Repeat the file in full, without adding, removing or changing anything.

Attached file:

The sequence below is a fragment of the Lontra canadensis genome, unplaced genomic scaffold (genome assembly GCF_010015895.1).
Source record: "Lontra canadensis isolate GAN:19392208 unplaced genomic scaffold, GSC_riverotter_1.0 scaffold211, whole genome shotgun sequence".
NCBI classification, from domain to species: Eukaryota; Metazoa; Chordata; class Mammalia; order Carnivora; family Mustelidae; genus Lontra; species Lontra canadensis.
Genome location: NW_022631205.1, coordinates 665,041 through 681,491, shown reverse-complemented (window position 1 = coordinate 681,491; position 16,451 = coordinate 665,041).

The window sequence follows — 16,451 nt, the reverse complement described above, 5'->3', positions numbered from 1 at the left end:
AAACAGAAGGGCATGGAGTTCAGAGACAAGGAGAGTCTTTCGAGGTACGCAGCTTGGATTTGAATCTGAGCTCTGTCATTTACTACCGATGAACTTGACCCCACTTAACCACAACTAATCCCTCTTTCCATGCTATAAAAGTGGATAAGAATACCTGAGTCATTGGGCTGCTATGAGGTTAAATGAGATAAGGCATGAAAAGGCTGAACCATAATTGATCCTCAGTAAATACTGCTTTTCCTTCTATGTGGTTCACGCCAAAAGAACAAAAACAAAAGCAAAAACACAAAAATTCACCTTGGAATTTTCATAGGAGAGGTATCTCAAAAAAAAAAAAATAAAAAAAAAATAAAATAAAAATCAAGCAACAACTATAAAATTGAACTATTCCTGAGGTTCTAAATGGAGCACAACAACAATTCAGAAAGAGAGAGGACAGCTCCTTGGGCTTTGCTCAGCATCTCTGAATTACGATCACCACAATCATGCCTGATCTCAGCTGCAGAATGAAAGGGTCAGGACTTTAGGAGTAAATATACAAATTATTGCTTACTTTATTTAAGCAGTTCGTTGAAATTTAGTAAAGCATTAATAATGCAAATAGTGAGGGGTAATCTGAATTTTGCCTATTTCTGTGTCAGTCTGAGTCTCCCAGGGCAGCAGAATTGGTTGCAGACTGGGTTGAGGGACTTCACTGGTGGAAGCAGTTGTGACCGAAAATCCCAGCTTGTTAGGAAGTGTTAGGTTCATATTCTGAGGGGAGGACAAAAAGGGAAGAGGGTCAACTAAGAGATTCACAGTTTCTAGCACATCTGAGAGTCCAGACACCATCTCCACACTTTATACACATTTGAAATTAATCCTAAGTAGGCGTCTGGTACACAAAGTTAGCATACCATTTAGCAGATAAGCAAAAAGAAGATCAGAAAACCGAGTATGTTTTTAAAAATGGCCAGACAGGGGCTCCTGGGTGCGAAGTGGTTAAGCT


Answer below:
The sequence below is a fragment of the Lontra canadensis genome, unplaced genomic scaffold (genome assembly GCF_010015895.1).
Source record: "Lontra canadensis isolate GAN:19392208 unplaced genomic scaffold, GSC_riverotter_1.0 scaffold211, whole genome shotgun sequence".
NCBI classification, from domain to species: Eukaryota; Metazoa; Chordata; class Mammalia; order Carnivora; family Mustelidae; genus Lontra; species Lontra canadensis.
Genome location: NW_022631205.1, coordinates 665,041 through 681,491, shown reverse-complemented (window position 1 = coordinate 681,491; position 16,451 = coordinate 665,041).

The window sequence follows — 16,451 nt, the reverse complement described above, 5'->3', positions numbered from 1 at the left end:
AAACAGAAGGGCATGGAGTTCAGAGACAAGGAGAGTCTTTCGAGGTACGCAGCTTGGATTTGAATCTGAGCTCTGTCATTTACTACCGATGAACTTGACCCCACTTAACCACAACTAATCCCTCTTTCCATGCTATAAAAGTGGATAAGAATACCTGAGTCATTGGGCTGCTATGAGGTTAAATGAGATAAGGCATGAAAAGGCTGAACCATAATTGATCCTCAGTAAATACTGCTTTTCCTTCTATGTGGTTCACGCCAAAAGAACAAAAACAAAAGCAAAAACACAAAAATTCACCTTGGAATTTTCATAGGAGAGGTATCTCAAAAAAAAAAAAATAAAAAAAAAATAAAATAAAAATCAAGCAACAACTATAAAATTGAACTATTCCTGAGGTTCTAAATGGAGCACAACAACAATTCAGAAAGAGAGAGGACAGCTCCTTGGGCTTTGCTCAGCATCTCTGAATTACGATCACCACAATCATGCCTGATCTCAGCTGCAGAATGAAAGGGTCAGGACTTTAGGAGTAAATATACAAATTATTGCTTACTTTATTTAAGCAGTTCGTTGAAATTTAGTAAAGCATTAATAATGCAAATAGTGAGGGGTAATCTGAATTTTGCCTATTTCTGTGTCAGTCTGAGTCTCCCAGGGCAGCAGAATTGGTTGCAGACTGGGTTGAGGGACTTCACTGGTGGAAGCAGTTGTGACCGAAAATCCCAGCTTGTTAGGAAGTGTTAGGTTCATATTCTGAGGGGAGGACAAAAAGGGAAGAGGGTCAACTAAGAGATTCACAGTTTCTAGCACATCTGAGAGTCCAGACACCATCTCCACACTTTATACACATTTGAAATTAATCCTAAGTAGGCGTCTGGTACACAAAGTTAGCATACCATTTAGCAGATAAGCAAAAAGAAGATCAGAAAACCGAGTATGTTTTTAAAAATGGCCAGACAGGGGCTCCTGGGTGCGAAGTGGTTAAGCT